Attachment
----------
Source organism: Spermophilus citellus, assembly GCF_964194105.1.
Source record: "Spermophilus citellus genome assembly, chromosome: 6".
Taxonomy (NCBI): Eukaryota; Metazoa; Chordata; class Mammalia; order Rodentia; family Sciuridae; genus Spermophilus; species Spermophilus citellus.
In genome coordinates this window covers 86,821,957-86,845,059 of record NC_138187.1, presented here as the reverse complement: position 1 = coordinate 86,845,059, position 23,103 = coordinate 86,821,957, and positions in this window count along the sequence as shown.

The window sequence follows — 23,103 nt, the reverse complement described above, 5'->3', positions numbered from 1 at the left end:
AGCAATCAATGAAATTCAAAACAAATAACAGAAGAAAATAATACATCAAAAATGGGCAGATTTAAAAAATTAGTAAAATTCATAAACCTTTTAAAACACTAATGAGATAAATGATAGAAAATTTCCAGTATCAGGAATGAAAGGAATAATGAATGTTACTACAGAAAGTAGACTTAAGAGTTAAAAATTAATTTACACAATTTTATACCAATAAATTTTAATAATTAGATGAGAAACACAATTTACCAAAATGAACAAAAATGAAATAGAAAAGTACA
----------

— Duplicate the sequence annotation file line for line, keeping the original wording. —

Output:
Source organism: Spermophilus citellus, assembly GCF_964194105.1.
Source record: "Spermophilus citellus genome assembly, chromosome: 6".
Taxonomy (NCBI): Eukaryota; Metazoa; Chordata; class Mammalia; order Rodentia; family Sciuridae; genus Spermophilus; species Spermophilus citellus.
In genome coordinates this window covers 86,821,957-86,845,059 of record NC_138187.1, presented here as the reverse complement: position 1 = coordinate 86,845,059, position 23,103 = coordinate 86,821,957, and positions in this window count along the sequence as shown.

The window sequence follows — 23,103 nt, the reverse complement described above, 5'->3', positions numbered from 1 at the left end:
AGCAATCAATGAAATTCAAAACAAATAACAGAAGAAAATAATACATCAAAAATGGGCAGATTTAAAAAATTAGTAAAATTCATAAACCTTTTAAAACACTAATGAGATAAATGATAGAAAATTTCCAGTATCAGGAATGAAAGGAATAATGAATGTTACTACAGAAAGTAGACTTAAGAGTTAAAAATTAATTTACACAATTTTATACCAATAAATTTTAATAATTAGATGAGAAACACAATTTACCAAAATGAACAAAAATGAAATAGAAAAGTACA